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David Foster advocates passive role in forest management

To understand how forests adapt over time, AAAS member David Foster conducts research at the 3500 acre Harvard Forest, located 70 miles west of Boston in Petersham, Massachusetts. (Photo:

Every NFL team in America could simultaneously play in David Foster's laboratory, with plenty of room to spare for fans and parking. The 3500 acre Harvard Forest, located 70 miles west of Boston in Petersham, Massachusetts, is home to experiments that can take decades to run. In the wake of superstorms like Hurricane Sandy, his experiments are vital for the management of forests in New England.

"To do nothing. That is a valid management option," Foster said, referring not only to storm cleanup but also to the control of invasive species such as the Hemlock Wooly Adelgid and the Asian Longhorned Beetle. He acknowledges that although a passive management style is not the easiest for people to accept, it may be the best option for maintaining forest ecology.

The Harvard Forest was established in 1907, but has been funded since 1988 by the National Science Foundation as one of 26 Long-Term Ecological Research Sites scattered across North America, Antarctica, and the Caribbean. The Harvard Forest is unique among the sites for being a department of Harvard University instead of a simple field station. The forest employs over 40 permanent staff for administration and to conduct experiments ranging from simple observations to full-scale simulations.

Foster and his fellow researchers will soon publish the 20 year results of a simulated hurricane in the journal Ecology. In 1990, they pulled down almost 300 trees in a two-acre section of Harvard Forest, mimicking the devastation wrought by the high-speed winds of a major storm. After the felling, they conducted the most important part of the experiment - they didn't touch anything.

For over 20 years the blasted patch has been left alone and closely observed. Samples were taken and species were counted, but the trees remained where they fell as the ecosystem slowly recovered. The most encouraging finding was that the damaged area resisted encroachment from invasive species, and recovered more quickly than expected. Tree seedlings and sprouts from fallen trees were found to have the most impact on recovery, and there was little change to most species populations.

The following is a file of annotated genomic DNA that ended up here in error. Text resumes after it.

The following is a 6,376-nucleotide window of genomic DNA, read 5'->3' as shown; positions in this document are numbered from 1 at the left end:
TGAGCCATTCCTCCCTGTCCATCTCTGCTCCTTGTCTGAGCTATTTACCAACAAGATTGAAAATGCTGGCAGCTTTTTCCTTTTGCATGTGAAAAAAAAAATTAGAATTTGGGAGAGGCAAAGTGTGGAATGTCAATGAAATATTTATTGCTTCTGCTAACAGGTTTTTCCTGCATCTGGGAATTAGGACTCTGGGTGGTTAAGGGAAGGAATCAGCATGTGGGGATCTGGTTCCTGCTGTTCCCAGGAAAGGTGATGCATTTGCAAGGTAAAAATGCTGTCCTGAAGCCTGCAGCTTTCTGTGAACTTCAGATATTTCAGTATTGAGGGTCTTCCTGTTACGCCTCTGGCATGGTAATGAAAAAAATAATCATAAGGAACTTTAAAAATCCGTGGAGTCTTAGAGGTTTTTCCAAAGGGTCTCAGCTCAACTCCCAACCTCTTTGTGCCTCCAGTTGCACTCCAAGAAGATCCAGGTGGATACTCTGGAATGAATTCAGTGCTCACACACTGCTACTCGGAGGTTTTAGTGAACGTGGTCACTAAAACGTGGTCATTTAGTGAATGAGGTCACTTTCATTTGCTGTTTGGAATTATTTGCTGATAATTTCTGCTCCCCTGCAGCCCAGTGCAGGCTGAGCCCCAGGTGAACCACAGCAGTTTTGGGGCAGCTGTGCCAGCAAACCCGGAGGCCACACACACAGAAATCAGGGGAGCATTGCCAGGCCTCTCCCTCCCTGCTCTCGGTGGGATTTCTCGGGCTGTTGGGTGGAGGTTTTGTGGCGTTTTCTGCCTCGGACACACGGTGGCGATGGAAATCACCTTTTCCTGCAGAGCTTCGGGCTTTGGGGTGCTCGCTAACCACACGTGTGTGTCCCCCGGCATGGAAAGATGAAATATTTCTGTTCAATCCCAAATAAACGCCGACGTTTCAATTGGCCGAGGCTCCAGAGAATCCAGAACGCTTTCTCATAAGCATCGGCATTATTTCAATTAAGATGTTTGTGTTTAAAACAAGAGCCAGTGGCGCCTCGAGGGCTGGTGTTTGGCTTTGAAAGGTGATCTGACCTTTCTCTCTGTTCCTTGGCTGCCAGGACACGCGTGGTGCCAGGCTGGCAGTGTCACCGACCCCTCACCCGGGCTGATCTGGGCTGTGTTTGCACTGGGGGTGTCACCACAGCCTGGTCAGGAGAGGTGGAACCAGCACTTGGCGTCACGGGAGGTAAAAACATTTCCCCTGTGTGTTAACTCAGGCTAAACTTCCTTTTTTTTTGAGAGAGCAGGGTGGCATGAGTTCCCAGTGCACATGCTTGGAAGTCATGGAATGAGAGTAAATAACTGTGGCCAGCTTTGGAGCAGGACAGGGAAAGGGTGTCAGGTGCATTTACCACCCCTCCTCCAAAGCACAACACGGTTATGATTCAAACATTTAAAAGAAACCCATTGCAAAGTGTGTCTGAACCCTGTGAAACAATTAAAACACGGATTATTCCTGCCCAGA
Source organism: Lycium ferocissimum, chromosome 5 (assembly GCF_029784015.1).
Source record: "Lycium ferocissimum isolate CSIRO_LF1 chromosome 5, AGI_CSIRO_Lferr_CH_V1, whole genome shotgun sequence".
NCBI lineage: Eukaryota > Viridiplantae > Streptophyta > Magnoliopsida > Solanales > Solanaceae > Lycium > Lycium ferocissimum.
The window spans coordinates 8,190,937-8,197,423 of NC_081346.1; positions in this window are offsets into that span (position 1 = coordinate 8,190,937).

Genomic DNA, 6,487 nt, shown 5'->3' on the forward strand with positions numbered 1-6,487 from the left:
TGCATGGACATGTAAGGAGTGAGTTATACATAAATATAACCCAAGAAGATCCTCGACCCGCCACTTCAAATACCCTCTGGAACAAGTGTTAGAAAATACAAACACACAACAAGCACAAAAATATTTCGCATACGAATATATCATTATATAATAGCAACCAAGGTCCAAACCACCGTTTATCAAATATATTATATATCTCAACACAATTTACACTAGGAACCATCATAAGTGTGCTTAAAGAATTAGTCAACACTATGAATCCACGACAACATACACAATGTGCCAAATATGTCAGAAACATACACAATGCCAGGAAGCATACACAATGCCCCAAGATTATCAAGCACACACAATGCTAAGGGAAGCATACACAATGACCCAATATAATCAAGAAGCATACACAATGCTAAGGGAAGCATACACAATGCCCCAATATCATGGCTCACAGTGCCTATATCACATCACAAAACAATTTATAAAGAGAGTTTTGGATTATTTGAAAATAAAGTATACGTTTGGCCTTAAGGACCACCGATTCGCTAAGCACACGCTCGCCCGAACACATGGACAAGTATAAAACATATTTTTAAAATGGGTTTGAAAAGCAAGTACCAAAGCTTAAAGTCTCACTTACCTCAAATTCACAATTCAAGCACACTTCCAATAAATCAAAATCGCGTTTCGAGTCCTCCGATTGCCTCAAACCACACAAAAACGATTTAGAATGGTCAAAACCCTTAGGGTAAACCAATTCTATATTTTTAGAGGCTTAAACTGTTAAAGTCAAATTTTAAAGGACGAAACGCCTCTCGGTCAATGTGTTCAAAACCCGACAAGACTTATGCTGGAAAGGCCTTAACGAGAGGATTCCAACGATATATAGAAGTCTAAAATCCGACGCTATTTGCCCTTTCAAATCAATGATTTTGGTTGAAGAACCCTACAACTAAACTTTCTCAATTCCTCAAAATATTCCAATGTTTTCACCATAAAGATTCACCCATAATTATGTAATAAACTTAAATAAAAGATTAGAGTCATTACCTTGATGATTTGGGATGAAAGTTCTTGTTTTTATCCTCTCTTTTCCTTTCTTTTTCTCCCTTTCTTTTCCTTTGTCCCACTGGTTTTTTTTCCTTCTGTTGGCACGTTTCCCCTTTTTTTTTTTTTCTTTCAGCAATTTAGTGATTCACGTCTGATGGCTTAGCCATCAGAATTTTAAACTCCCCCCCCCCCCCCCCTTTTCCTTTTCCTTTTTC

The findings are encouraging in light of the increase in major weather events across the country. Earlier in 2012, Hurricane Isaac raced across the Gulf Coast. In late October Hurricane Sandy caused major flooding along the East coast. Although the Harvard Forest was not damaged in the storm, Foster notes that his work has become increasingly important for dealing with the aftermath of severe weather conditions.

"It's an exciting time, because there is so much difference you can make," Foster said.

Of course, storms such as Sandy are not the only threats to New England Forests. About 5,000 years ago eastern hemlock trees were nearly wiped out from unknown causes. They gradually recovered in the Appalachian region, but are being threatened again by pests such as the Hemlock Wooly Adelgid, an aphid-like insect from Asia that was probably introduced to the U.S. from imported ornamental plants. Since 1951 the invasive pest has spread from Georgia to Maine, and is one of the primary stressors of the coniferous hemlock tree.

The history of hemlock populations is written in the pollen record, and researchers like Foster can chart the progress of recovery after sharp declines by studying pollen fossils.

"You have the ability to look back in time to when this happened before, and how it recovered," said Foster. The pollen record and Harvard Forest research can also reveal how the loss of hemlock affects other plant, animal, and insect species that depend on the trees for food and shelter.

Foster applies the same theory of interconnectedness to his research and conservation methods. He is one of the authors on the Wildlands and Woodlands project, which works to encourage landowners in New England to protect their undeveloped lands in perpetuity through easements. A report from the U.S. Forest Service claimed that 80 percent of New England forests were privately owned, offering great potential for preservation. Through computer models and data analysis, Foster can determine the effects of future scenarios on the health of the forests.

"Wildlands and Woodlands is an unusual effort because it comes out of academia," he said. "It's a grassroots organization, which makes it very American."

Finally, Foster applies a holistic approach to his research as well. Through organizations like AAAS, scientists from different disciplines can combine their research to form more complete pictures of reality than would be possible alone. For example, Foster says that social scientists could help him understand landowner behavior, and what might motivate them to conserve their property.

"The single most important thing we can do is promote Wildlands and Woodlands efforts," he said.

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To understand how forests adapt over time, AAAS member David Foster conducts research at the 3500 acre Harvard Forest, located 70 miles west of Boston in Petersham, Massachusetts. (Photo:
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